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Michigan State Ultimate Rookies Are Learning And Succeeding In Real-Time

Michigan State ultimate frisbee

The club sport doesn’t rely on veteran players to stack the line-up, newcomers find their spots right away.

EAST LANSING, Mich. – It’s never easy being a rookie in a new sport. But for Michigan State’s Ultimate Frisbee team, it is commonplace for a bunch of rookies to be the heart of their line-up.

The fall season for women’s Ultimate Frisbee serves as preparation for the sanctioned tournaments in the spring. Fall is also a great time to throw the rookies in, and let them learn the game and up their skills.

“Both teams will throw all their rookies out on the field and kind of let them scramble all over the place,” said junior Maketa Mattimore, MSU’s Infamous Ultimate co-captain. “It’s fun for the vets to watch and sort of see what they do know.”

Team building exercises help the club build camaraderie during what can be a long and grueling season.

“It’s nice having people to look up to and not only that but people who aren’t afraid to help you,” said rookie Paige Schuster. “If during practice you’re messing up one of your throws, they don’t mind at all stopping the drill to show you what you’re doing wrong.”

Infamous Ultimate competed in its first fall tournament of the season, from Oct. 12-13, in Evansville, Indiana. The first true test of the season meant that MSU faced Purdue, Xavier, Kentucky, University of Tennessee-Knoxville, Saint Louis University, University of Southern Indiana, and Olin Nazarene.

The club’s leadership came away impressed with the performance of the young players, as all of the team’s rookies scored at least once during the tournament.

“(The rookies) are learning ridiculously quickly this year, a lot of them are already very athletic which is very exciting to see,” Mattimore said. “They’re really just improving rapidly, almost all of them can throw long distance already.”

Head coach Ian Koskinen had a previous engagement and was not present for the team’s first tournament, but is optimistic seeing how newcomers are coming along in practice.

“From what I heard It was a very positive tournament, very encouraging,” Koskinen said. “Especially at the beginning of the season, just having good positive role models and encouragement not just from our captains but from our veteran players, you can develop a really good team that way.”

Credit Jack Kirwan
Horizontal stack offense, with three cutters. The X's denoted as "1" and "2" are cutting towards the handlers, and they are meant to receive the disk.

One of the biggest tasks for the team’s young players, before its next tournament on Nov. 9-10 in Cincinnati, will be their ability to succeed while performing more advanced offensive tactics.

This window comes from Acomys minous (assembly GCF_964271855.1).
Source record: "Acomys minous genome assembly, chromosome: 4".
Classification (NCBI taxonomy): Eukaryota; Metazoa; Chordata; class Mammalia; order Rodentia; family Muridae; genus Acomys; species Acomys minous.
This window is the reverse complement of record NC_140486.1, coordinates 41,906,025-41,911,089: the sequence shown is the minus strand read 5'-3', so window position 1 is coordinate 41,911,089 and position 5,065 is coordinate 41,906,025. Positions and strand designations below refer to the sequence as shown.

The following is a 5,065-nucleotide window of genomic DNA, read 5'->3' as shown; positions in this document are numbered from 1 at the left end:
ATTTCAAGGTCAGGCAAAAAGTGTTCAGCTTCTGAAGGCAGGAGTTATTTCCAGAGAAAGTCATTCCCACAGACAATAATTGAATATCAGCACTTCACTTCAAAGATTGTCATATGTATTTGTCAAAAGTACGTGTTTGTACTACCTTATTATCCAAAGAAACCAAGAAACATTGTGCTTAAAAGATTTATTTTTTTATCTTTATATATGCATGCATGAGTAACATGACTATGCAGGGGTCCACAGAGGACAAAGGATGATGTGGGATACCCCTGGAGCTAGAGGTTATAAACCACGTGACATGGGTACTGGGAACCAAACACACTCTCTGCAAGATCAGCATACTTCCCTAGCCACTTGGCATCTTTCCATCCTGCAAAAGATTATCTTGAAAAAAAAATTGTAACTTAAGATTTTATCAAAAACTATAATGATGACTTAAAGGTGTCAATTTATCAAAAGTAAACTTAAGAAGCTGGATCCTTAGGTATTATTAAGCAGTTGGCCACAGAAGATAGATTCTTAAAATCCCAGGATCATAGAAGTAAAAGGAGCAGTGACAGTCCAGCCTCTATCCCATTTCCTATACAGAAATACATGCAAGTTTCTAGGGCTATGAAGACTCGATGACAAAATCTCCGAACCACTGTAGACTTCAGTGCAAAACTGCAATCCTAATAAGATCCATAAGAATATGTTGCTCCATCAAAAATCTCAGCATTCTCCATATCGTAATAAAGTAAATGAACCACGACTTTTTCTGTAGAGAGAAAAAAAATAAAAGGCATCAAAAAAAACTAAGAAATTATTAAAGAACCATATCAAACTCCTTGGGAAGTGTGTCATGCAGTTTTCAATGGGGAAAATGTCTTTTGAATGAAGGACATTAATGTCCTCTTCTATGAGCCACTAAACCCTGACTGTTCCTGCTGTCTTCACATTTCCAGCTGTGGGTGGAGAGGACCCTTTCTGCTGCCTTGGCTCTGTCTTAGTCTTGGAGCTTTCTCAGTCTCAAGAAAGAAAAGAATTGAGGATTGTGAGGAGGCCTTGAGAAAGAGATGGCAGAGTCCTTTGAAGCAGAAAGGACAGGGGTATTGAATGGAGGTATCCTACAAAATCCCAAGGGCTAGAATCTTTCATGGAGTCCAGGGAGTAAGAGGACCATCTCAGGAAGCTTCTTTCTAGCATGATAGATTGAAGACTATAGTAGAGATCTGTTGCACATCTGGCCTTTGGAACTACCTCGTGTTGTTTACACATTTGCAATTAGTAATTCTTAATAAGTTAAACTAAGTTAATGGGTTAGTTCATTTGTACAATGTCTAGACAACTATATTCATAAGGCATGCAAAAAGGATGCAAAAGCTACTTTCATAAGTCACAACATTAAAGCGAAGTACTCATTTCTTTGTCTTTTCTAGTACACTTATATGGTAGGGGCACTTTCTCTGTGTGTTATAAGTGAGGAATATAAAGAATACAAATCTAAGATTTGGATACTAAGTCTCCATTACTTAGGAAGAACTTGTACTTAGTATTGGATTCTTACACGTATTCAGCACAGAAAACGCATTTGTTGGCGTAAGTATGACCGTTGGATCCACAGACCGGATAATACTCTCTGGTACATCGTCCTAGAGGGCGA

So far, Infamous has utilized a vertical stack offense, which stacks the cutters in a vertical line down the field, leaving them to cut horizontally in order to create space from their defenders. This tactic can be useful in combating man defenses - but is virtually ineffective against a zone. The team will next look to implement a horizontal stack, a more challenging and efficient offensive formation meant to defeat zone defenses by moving defenders side to side, leaving soft spots in the zones for cutters to find.

Vertical stack is a vanilla scheme in nature, the cutters form a line vertically down the field and each player cuts horizontally in order with the cutter closest to the handler moving first.

Horizontal stack demands a greater onus for the team to work collectively, as each player needs to make precise cuts to find openings in zones and keep the offense moving down the field.

“Hopefully (the next tournament) will give them a chance to apply (horizontal) stack,” Mattimore said. “I’m sure they will pick it up within the next two practices, they’re doing amazing.”

Koskinen said what he would like to see the most in the next tournament is more related to effort than schematics.

Credit Jack Kirwan
Vertical stack offense, with offense denoted in blue and defense in red.

“I’m really hoping to see some intensity, we’ve had a couple of low intensity practices, we’ve been focusing a lot more on learning technique,” Koskinen said. “Usually after you square up against six or seven other teams, you’re going to have a better gauge on how hard you need to play.”

Koskinen is hopeful that the lessons learned through the squad’s first tournament can springboard it to a dominant performance the next time it competes.

“Hopefully coming into that we’ll be able to come out swinging and maybe we’ll go 6-1 or 7-0 in a tournament,” Koskinen said.

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